She entered the novitiate on January 2, 1942 and received the name of Sister Mary Emerentia. She made temporary vows on January 4, 1943 and made her perpetual profession on January 4, 1946. She was 21 years old when she began her teaching ministry at Holy Name school in Kansas City. Like most of our sisters, she went to school at night and in the summer to get the degrees she needed for her education ministry. Sister Marie Julie Fecher and Sister Rose Marie Craycroft entered the community that same year and we offer you our prayers.
Sister spent the years from 1945 to 1973 teaching in schools in the Kansas City and surrounding area. Some included Holy Name in Kansas City, Holy Angels in Garnett, St. John in Bartlesville, Oklahoma, St. John’s in Greeley, Holy Trinity in Paola and St. Agnes in Kansas City. She served in some of the schools twice, once as teacher and then later as principal. She said she enjoyed teaching all the little ones.
During those years of teaching, she attended Ursuline College in Paola, Kansas, St. Scholastica College in Atchison, Kansas, Xavier College in St. Mary’s, Kansas and Kansas State in Manhattan, Kansas. All these courses were taken during the summer. She received her degree in Education from St. Scholastica College in 1958 but continued going to summer classes.
In 1973, the Ursuline community needed someone to handle nursing and Sister Emerentia volunteered. She attended classes at Kansas University Medical Center for a year to get her LPN license. She continued her work in the Motherhouse infirmary until 1987.
In speaking of her time in the infirmary at Paola, she said, “I enjoyed it, it was a challenge. It taught me patience and charity. I had to learn to adapt.”
In 1985, she had the opportunity to go with a group to visit the Blessed Mother’s Shrine at Fatima. Her already deep devotion to the Blessed Mother was greatly intensified by this experience. To those who knew her well, her life centered around God, the Blessed Mother, her family and the Ursuline Community.
After two years of tutoring middle school age students at Trinity School in Paola, she began sewing for the sisters and the Boutique full time in 1989.
During her time of teaching and nursing, there were few times that you would see her without some type of project in the works. While in charge of Monica Hall, you would think she would have enough to do taking care of the sick Sisters, directing helpers and other activities. But you could always see her working on Afghans, baby blankets, jackets and caps, embroidering pillowcases or designing and stuffing pillows in her spare time.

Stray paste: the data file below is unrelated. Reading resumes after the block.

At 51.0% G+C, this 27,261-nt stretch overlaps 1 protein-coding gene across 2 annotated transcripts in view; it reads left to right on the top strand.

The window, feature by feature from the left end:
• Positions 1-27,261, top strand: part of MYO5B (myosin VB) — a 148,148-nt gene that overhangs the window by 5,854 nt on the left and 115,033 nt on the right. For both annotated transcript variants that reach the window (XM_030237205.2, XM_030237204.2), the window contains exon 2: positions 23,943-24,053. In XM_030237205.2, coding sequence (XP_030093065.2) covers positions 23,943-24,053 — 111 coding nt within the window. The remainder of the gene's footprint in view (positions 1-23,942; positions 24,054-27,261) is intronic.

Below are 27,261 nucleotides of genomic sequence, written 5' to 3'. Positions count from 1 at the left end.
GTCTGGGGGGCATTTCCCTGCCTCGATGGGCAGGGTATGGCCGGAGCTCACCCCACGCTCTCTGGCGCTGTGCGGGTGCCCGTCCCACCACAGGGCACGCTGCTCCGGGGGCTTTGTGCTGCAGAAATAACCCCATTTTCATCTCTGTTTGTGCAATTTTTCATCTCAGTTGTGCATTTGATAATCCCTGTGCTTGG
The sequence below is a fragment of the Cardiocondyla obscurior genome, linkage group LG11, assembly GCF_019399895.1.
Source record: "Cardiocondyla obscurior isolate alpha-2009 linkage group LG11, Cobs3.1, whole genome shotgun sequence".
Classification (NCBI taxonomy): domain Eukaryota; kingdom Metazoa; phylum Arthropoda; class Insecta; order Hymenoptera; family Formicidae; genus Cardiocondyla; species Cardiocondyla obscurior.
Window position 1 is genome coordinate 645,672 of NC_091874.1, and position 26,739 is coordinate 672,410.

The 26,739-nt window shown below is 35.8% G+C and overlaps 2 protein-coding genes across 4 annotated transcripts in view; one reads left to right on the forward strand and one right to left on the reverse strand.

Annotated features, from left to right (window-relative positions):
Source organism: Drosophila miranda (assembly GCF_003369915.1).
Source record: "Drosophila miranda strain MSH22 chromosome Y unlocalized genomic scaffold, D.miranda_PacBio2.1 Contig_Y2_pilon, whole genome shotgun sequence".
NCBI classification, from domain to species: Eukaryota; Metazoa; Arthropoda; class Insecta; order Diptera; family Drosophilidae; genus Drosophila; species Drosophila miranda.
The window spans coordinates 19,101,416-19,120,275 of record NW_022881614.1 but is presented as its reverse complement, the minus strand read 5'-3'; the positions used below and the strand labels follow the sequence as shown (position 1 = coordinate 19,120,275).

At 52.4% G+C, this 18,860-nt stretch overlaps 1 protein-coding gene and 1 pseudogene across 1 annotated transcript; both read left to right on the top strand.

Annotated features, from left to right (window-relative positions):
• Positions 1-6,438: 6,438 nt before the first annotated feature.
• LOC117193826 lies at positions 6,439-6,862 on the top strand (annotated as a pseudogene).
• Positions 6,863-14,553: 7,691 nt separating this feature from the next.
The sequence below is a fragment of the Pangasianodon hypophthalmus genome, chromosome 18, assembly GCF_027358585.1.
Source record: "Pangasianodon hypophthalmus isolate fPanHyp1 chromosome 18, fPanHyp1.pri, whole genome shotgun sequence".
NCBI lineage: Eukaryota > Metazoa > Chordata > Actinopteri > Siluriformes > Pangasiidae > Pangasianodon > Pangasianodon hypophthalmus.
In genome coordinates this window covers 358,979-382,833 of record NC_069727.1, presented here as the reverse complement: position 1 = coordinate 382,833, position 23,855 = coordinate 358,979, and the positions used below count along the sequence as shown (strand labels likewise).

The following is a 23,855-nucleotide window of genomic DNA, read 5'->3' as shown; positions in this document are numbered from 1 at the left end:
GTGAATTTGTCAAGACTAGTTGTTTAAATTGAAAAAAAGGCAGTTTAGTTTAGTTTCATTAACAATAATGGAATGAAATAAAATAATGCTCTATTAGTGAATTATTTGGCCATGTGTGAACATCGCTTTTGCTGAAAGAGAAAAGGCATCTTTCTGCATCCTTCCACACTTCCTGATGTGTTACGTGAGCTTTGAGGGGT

Sister always seemed to be on the lookout for new and imaginative things to make. So, from her nimble fingers came chicken door stops, countless Kleenex box covers, cross bookmarks, potato bags, cosmetic bags, aprons and tote bags.
Everyone was amazed when the Academy buildings were razed that the bricks reappeared covered and stitched with Ursuline Academy 1895.
When several of the sisters from Paola moved to Maple Mount in 2009, Sister Emerentia said she wanted to continue sewing for the community. Many of her creations were sold to employees and others were available for sale at the picnics that were held in September. These included fancy table runners, children’s cloth books, fancy aprons, children’s dresses and any other item she could put together. She also crocheted and embroidered. She did mending for the sisters who lived in Paul Volk Hall and St. Ursula Hall. She worked with Sister Mary Irene Cecil who did sewing for the sisters in Saint Joseph Villa. Sister Mary Irene said, “She has taught me quite a lot.” Sister Emerentia said she wanted to keep sewing for the sisters as long as she was able. “I thank God for my gift of sewing,” she said.
She was so excited when she got a new sewing machine that would make buttonholes.
Sister worked in the sewing room until we gave her permission to stop. She wanted to help in any way she could but wouldn’t leave until I went and talked with her and told her it was okay to stop sewing. She was so committed to serving the community.
When she came home from the hospital, we all thought she was waiting to go to heaven on her birthday, January 16, but she fooled us all and went to heaven about thirty minutes after her birthday ended. She wanted to have a new birthday in heaven. We would like to thank the nurses in the Villa who watched over her so carefully.
Thank you, Sister Emerentia for all the beautiful things you made and shared with so many. But thank you more for the beauty and goodness that you shared with us. Truly the words, “A thing of beauty is a joy forever”, come true when we think of you and your 81 years of service to God’s people as an Ursuline Sister of Mount Saint Joseph.